When it comes to global trade, the United States is starting to act like a scofflaw -- or so its accusers say.
In several recent cases, Washington has ignored the rulings of international trade tribunals or threatened that it will wield its economic power to keep such judgments from being enforced. These actions are evoking outrage among trading partners and arousing criticism that the United States, supposedly the leader in upholding the global trading system, is falling down on its responsibilities.
A few examples:
Although special panels of judges have repeatedly found that U.S. tariffs on Canadian lumber violate the North American Free Trade Agreement, Washington has refused to scrap the tariffs, insisting that the dispute be negotiated. That has so angered Canadian officials that they are threatening to sell the nation's oil and wood to China at the expense of the United States.
In a case in which Brazil won a verdict at the World Trade Organization against U.S. subsidies for cotton farmers, Washington has left the bulk of the subsidies untouched, and it has warned Brazilian officials that pressing their victory could cost their country the right to ship certain goods duty-free into the U.S. market.
The U.S. Congress has failed to change a law concerning the way anti-dumping duties work, despite a WTO ruling that the law violates global trade rules. The law, known as the Byrd Amendment, enables U.S. companies complaining of unfairly cheap foreign competition to receive the duties collected by the government, rather than having the government keep the money.
The result, some experts fret, is an erosion of the United States' moral authority in an area where it has traditionally prided itself on its fidelity to the rules.
"Four or five years ago, the U.S. was very much in the mode of urging other countries to abide by decisions, but the shoe is on the other foot now," said Gary Hufbauer, a scholar at the Institute for International Economics. "The U.S. is on the defensive on a number of these cases."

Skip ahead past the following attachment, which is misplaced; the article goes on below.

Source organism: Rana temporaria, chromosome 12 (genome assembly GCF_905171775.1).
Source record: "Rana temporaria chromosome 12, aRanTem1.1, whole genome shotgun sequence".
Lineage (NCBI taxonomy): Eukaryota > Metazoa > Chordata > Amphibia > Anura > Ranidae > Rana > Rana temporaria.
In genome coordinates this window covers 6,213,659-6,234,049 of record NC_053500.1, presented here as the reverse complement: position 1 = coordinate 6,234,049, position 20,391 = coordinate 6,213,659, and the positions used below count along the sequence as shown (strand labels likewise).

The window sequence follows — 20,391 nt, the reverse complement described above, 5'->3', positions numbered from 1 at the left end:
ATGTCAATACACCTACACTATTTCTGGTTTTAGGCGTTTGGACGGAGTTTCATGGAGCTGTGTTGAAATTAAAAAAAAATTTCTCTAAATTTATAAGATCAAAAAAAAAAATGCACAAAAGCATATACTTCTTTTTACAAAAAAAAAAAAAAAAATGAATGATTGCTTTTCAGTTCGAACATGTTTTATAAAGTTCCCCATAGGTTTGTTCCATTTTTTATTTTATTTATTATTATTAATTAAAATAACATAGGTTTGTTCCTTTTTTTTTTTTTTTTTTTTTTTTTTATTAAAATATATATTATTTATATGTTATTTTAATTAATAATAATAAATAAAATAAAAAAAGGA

That could have repercussions when the United States wants other countries to implement commitments, such as China's promises to crack down on piracy of copyrights and patents, said Edward Gresser, a trade specialist at the Progressive Policy Institute.
"If we, the world's biggest trading nation, think we don't have to implement decisions that go against us," said Gresser, "it will create a climate in which it's easier for other countries to feel the same way."
To be sure, many analysts condemn the European Union more harshly than they do the United States concerning developments in another trade arena -- the ongoing global negotiations aimed at lowering trade barriers worldwide. Those talks, known as the Doha round, neared collapse last week after the E.U. failed to follow countries in offering to significantly reduce farm tariffs; a new E.U. proposal is expected Thursday.
And the failures by Washington to implement rulings are relatively few, U.S. officials maintain. "In the overwhelming number of cases, we are in full compliance," said James E. Mendenhall, general counsel at the U.S. Trade Representative's office.
Of the roughly 80 cases in which the United States has been sued at the WTO, Washington won some, lost some and settled some, Mendenhall said, adding that of those that were lost, "we are out of compliance in all of five cases right now."
"It's always the exceptions that get the attention," he said. "But exceptions are just that -- exceptions. The rule is, we comply, and others comply."
That is not how U.S. actions are seen in Canada, however, where public indignation has been mounting over the lumber spat.